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Tullow agrees first export sale of Kenyan crude at $60/b

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Tullow agrees first export sale of Kenyan crude at $60/b


China, India seen as likely buyers

200,000 barrel cargo to be lifted this month

Full project FID delayed to late 2020

  • Author
  • Robert Perkins    Eklavya Gupte
  • Editor
  • James Leech
  • Commodity
  • Oil Shipping

London — Tullow Oil and its partners have agreed the sale of the first export cargo from Kenya's maiden oil field development at around $60/b, Kenya's President Uhuru Kenyatta said Thursday.

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Tullow and partners Africa Oil and Total have been in talks with refiners to sell the initial cargoes of their South Lokichar crude to Kenya's port of Mombasa for at least a year.

"I'm happy to announce that as a country...we have joined the oil exporting countries of the world," Kenyatta said at a Thursday cabinet meeting in a video released on Twitter Friday. "Our first deal was concluded this afternoon, 200,000 barrels at a decent price, $12 million, so I think we have begun our journey."

A spokesman for Tullow confirmed that 200,000 barrels of the South Lokichar crude will be lifted on August 24-26 from Mombasa but declined to give further details of the deal or the counterparty.

Kenya has said it expects to sell its crude exports mostly to buyers in India and China, with refiners attracted by a $2/b price discount for the waxy crude relative to Brent crude.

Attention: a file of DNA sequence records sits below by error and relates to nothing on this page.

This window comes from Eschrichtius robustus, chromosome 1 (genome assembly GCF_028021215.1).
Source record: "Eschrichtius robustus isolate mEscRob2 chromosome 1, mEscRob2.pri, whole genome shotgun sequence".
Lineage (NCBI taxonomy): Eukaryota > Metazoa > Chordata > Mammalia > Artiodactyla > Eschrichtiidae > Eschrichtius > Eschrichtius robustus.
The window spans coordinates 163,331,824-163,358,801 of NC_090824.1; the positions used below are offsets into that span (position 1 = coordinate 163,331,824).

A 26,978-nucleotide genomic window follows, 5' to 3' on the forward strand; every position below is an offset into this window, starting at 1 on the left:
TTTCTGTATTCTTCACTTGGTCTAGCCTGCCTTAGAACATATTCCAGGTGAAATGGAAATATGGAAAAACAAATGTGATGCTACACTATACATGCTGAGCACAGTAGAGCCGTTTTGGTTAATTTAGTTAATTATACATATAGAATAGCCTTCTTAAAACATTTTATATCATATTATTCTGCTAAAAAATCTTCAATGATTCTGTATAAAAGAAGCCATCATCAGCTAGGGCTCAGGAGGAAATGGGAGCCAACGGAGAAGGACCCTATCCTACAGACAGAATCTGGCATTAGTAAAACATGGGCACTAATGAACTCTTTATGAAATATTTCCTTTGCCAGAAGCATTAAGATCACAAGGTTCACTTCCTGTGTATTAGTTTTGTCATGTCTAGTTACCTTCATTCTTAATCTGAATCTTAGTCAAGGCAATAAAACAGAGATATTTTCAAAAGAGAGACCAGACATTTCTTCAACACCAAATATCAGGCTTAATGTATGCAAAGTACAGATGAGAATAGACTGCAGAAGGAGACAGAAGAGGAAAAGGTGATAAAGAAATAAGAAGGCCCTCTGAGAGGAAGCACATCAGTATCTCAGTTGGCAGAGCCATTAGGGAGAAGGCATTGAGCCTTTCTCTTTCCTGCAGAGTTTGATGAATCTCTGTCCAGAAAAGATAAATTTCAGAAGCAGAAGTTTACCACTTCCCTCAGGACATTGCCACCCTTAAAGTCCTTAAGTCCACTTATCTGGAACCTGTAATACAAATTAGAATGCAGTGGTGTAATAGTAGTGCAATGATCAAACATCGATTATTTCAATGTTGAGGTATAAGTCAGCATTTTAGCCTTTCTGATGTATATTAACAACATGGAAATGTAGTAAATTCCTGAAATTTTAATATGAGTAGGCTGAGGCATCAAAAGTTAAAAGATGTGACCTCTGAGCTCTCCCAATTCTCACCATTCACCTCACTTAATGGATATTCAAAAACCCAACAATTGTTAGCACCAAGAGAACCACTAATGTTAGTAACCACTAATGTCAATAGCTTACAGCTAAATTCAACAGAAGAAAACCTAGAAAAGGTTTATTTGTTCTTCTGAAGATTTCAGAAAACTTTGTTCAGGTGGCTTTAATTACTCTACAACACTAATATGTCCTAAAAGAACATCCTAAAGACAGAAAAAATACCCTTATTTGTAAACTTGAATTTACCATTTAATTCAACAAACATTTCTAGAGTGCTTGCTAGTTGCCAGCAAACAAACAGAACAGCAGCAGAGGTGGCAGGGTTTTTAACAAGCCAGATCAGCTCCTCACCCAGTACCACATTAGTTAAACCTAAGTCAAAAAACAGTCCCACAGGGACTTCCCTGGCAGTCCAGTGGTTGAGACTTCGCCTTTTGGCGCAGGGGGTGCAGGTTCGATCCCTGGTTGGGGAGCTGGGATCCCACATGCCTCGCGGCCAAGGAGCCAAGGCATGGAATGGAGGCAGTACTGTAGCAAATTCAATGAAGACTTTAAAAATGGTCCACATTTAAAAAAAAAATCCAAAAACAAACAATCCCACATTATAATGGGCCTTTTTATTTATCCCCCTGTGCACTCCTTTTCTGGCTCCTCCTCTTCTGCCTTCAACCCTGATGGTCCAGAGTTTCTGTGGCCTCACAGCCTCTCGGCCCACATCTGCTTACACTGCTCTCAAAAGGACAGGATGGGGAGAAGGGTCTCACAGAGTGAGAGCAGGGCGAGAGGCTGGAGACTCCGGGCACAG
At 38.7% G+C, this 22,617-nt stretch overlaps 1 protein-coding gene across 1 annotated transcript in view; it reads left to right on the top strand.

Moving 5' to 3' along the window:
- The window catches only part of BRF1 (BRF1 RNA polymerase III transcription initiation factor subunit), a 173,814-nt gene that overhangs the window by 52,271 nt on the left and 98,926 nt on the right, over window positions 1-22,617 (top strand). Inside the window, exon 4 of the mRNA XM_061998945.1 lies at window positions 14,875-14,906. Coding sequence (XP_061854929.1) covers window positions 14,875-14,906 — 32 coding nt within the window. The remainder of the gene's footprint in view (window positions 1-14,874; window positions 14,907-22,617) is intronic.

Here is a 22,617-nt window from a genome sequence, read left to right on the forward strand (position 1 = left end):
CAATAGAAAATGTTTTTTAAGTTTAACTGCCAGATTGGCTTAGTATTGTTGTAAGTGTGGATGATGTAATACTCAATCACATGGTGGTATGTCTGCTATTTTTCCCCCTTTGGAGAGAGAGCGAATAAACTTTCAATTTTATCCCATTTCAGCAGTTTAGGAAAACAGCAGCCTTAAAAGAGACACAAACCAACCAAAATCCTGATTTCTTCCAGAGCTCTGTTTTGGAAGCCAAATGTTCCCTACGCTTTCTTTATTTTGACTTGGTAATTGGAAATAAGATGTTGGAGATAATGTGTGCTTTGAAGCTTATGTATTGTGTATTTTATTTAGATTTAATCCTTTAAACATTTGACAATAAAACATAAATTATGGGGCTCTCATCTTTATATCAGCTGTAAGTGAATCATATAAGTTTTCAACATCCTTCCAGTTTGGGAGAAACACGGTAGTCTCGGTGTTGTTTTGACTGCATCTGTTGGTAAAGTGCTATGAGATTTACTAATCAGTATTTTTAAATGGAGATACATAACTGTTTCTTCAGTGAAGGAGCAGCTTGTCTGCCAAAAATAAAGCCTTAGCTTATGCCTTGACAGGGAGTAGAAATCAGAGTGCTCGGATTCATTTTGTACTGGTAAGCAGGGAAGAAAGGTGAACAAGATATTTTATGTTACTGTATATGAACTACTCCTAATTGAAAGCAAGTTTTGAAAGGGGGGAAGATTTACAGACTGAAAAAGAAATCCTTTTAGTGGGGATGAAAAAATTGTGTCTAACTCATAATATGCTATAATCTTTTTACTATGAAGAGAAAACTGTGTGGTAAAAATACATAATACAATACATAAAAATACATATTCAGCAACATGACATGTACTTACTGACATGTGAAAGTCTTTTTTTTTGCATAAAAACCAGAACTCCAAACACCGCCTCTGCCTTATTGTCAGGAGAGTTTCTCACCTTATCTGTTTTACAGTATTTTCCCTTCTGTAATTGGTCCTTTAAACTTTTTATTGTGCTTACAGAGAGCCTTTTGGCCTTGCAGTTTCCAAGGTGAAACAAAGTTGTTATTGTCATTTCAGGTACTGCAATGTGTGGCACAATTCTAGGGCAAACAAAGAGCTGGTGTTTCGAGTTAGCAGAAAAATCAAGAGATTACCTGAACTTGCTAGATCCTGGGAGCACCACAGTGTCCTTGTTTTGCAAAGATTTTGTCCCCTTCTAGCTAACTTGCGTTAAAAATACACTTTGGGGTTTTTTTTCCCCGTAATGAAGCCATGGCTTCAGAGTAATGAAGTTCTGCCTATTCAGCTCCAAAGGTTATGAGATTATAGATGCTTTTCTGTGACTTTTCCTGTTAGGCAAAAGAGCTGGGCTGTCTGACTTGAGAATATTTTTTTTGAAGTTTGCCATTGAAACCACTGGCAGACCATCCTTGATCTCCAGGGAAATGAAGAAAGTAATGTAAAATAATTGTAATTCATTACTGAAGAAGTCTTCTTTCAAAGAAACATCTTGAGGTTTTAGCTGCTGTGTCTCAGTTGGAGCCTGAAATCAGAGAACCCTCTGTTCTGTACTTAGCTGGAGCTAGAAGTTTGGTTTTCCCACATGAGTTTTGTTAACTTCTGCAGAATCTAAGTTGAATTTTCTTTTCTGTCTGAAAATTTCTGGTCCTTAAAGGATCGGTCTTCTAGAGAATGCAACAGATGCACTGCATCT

Kenya's Lokichar crude is relatively high quality, classified as light and sweet with an API of between 32-38 and sulfur levels below 0.5%, broadly on par with the UK's Brent Blend. Light, sweet crudes usually demand a price premium as they require less processing to produce higher-value, clean products such as gasoline and jet.

But the crude also has a high wax content, of nearly 40%, which means it remains solid at up to 40 degrees Celsius and requires heated pipelines and tankers in order to transport. As a result, Kenya believes its crude appeals more to large and complex refineries with the ability to import "high pour" or viscous crude.


Tullow has also said it is confident that Lokichar's low sulfur crude will be attractive to refiners, particularly just ahead of IMO regulations set to slash sulfur in bunker fuel from 2020.

China, Indonesia, and India are already the main buyers of crude from Kenya's northern neighbour, South Sudan, which ships its Dar and Nile Blend crude from Sudan's Marsha Bashayer terminal near Port Sudan on the Red Sea.

Chinese buyers, such as Chinaoil and Unipec, have been keen buyers of Nile Blend in the past, another sweet, light crude. Trading houses Vitol, Trafigura and Arcadia have also picked up volumes.

Tullow and its partners have discovered 750 million barrels of recoverable oil to date in the South Lokichar basin following a string of finds since 2012. Tullow expects the Lokichar finds to pump between 80,000-120,000 b/d when a $1 billion export line to Lamu is completed by 2023.

Tullow has been trucking production from the development to the port of Mombasa since last year. Trucking operations have been slow,however, with a number of disruptions to the planned 2,000 b/d truck flows. Tullow has said that minimum tanker sizes require a consignment of at least 200,000 barrels for the exports from Mombasa.

Last week, Tullow said the FID on the full Kenyan oil development has now been delayed to the second half of 2020 due to issues obtaining approval for use of the land and water rights.

-- Robert Perkins,

-- Eklavya Gupte,

-- Edited by James Leech,